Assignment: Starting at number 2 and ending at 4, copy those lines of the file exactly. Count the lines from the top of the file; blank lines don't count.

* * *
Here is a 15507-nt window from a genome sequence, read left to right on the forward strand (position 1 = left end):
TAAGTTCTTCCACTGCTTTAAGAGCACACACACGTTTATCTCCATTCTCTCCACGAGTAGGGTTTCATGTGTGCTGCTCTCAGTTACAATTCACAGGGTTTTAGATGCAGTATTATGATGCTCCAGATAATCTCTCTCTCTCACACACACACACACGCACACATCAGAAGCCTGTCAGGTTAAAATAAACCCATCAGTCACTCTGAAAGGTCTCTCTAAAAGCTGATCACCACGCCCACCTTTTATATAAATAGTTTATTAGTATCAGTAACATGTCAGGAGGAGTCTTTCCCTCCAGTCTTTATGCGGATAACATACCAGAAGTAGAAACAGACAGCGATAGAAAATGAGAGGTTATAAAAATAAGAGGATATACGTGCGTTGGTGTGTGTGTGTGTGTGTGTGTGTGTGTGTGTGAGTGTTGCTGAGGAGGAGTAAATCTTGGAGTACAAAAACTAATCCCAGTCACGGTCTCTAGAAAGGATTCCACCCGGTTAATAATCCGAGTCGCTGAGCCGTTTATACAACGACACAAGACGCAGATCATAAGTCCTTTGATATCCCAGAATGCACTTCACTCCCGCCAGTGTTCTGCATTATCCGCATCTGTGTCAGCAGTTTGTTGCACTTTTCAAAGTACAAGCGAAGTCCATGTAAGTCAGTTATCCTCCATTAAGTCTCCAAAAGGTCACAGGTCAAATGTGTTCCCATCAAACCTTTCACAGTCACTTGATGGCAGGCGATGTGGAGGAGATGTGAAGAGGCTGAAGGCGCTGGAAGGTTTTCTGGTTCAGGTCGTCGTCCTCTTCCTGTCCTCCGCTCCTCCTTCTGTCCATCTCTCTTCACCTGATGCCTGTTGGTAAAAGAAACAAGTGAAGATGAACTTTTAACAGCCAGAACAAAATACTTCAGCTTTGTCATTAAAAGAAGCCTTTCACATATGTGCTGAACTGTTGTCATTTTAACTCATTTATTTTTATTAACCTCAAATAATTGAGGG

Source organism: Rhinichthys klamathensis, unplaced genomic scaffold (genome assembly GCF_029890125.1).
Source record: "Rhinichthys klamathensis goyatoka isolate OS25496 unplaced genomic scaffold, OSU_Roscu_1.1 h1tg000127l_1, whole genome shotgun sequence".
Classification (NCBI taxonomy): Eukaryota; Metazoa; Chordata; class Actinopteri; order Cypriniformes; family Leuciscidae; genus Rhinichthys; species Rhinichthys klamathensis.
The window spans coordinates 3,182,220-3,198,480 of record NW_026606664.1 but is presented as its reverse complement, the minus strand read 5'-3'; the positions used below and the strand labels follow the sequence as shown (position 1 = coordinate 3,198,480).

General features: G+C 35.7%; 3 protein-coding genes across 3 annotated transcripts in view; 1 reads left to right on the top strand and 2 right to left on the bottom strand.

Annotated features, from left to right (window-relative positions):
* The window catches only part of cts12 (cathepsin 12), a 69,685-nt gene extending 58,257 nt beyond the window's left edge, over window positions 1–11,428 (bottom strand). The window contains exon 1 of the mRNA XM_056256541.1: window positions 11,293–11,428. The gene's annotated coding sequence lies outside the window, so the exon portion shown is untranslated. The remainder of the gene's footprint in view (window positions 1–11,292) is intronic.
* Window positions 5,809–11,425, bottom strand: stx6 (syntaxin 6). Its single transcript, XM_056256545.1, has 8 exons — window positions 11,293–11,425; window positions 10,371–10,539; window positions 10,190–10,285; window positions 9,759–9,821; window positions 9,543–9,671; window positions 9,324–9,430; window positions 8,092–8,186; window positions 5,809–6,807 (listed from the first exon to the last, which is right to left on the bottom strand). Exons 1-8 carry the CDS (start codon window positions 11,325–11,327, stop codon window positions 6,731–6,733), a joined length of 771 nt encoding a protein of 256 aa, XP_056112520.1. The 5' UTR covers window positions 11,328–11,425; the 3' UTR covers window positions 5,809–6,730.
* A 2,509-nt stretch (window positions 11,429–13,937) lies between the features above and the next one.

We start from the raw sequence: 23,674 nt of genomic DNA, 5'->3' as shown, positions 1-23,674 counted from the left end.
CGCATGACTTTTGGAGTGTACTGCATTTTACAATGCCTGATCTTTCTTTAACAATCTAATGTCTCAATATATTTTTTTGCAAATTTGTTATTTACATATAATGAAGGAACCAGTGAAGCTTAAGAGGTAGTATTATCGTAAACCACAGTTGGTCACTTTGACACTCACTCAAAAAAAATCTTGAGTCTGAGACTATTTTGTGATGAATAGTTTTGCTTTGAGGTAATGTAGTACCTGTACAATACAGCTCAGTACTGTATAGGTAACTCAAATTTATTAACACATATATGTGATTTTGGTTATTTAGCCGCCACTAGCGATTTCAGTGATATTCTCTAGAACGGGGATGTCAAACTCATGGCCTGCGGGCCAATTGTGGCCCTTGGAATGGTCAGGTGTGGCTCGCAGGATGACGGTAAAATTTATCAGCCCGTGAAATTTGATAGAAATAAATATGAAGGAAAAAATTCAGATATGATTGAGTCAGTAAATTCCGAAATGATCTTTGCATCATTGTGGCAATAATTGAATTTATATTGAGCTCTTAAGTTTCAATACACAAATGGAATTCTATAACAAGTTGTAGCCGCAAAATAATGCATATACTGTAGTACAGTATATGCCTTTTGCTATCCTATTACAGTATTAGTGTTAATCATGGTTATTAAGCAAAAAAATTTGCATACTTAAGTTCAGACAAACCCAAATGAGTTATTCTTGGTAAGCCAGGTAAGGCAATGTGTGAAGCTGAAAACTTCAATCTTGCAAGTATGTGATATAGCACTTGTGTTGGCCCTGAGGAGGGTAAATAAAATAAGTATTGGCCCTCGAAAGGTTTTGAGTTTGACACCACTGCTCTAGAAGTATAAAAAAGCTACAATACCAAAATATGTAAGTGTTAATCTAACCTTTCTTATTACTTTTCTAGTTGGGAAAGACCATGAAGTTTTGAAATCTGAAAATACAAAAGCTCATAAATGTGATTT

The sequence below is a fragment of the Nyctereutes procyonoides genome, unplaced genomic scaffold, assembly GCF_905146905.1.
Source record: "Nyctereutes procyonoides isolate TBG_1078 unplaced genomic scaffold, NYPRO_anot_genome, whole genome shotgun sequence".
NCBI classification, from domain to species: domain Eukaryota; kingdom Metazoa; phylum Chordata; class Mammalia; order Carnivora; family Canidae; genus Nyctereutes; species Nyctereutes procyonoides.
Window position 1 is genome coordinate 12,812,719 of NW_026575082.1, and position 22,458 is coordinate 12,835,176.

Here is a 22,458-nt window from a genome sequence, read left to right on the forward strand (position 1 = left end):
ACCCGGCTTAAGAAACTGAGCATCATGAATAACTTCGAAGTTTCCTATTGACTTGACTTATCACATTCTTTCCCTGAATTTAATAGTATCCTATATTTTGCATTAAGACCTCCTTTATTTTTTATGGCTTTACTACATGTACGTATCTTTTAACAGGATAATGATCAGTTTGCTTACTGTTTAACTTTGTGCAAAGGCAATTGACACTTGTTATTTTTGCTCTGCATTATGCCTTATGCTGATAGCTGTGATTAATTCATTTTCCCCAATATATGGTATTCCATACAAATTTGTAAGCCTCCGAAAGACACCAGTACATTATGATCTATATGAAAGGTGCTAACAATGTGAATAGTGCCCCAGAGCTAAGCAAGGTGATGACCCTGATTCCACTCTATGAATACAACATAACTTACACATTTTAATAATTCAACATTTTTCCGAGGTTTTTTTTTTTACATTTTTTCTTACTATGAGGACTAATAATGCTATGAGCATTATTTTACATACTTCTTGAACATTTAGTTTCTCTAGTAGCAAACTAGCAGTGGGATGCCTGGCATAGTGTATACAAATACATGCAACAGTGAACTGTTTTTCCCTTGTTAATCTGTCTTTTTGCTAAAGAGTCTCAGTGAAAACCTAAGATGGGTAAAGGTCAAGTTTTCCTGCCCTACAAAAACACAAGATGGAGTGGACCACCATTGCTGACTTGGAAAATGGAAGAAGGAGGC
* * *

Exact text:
TAAGTTCTTCCACTGCTTTAAGAGCACACACACGTTTATCTCCATTCTCTCCACGAGTAGGGTTTCATGTGTGCTGCTCTCAGTTACAATTCACAGGGTTTTAGATGCAGTATTATGATGCTCCAGATAATCTCTCTCTCTCACACACACACACACGCACACATCAGAAGCCTGTCAGGTTAAAATAAACCCATCAGTCACTCTGAAAGGTCTCTCTAAAAGCTGATCACCACGCCCACCTTTTATATAAATAGTTTATTAGTATCAGTAACATGTCAGGAGGAGTCTTTCCCTCCAGTCTTTATGCGGATAACATACCAGAAGTAGAAACAGACAGCGATAGAAAATGAGAGGTTATAAAAATAAGAGGATATACGTGCGTTGGTGTGTGTGTGTGTGTGTGTGTGTGTGTGTGTGAGTGTTGCTGAGGAGGAGTAAATCTTGGAGTACAAAAACTAATCCCAGTCACGGTCTCTAGAAAGGATTCCACCCGGTTAATAATCCGAGTCGCTGAGCCGTTTATACAACGACACAAGACGCAGATCATAAGTCCTTTGATATCCCAGAATGCACTTCACTCCCGCCAGTGTTCTGCATTATCCGCATCTGTGTCAGCAGTTTGTTGCACTTTTCAAAGTACAAGCGAAGTCCATGTAAGTCAGTTATCCTCCATTAAGTCTCCAAAAGGTCACAGGTCAAATGTGTTCCCATCAAACCTTTCACAGTCACTTGATGGCAGGCGATGTGGAGGAGATGTGAAGAGGCTGAAGGCGCTGGAAGGTTTTCTGGTTCAGGTCGTCGTCCTCTTCCTGTCCTCCGCTCCTCCTTCTGTCCATCTCTCTTCACCTGATGCCTGTTGGTAAAAGAAACAAGTGAAGATGAACTTTTAACAGCCAGAACAAAATACTTCAGCTTTGTCATTAAAAGAAGCCTTTCACATATGTGCTGAACTGTTGTCATTTTAACTCATTTATTTTTATTAACCTCAAATAATTGAGGG

Source organism: Rhinichthys klamathensis, unplaced genomic scaffold (genome assembly GCF_029890125.1).
Source record: "Rhinichthys klamathensis goyatoka isolate OS25496 unplaced genomic scaffold, OSU_Roscu_1.1 h1tg000127l_1, whole genome shotgun sequence".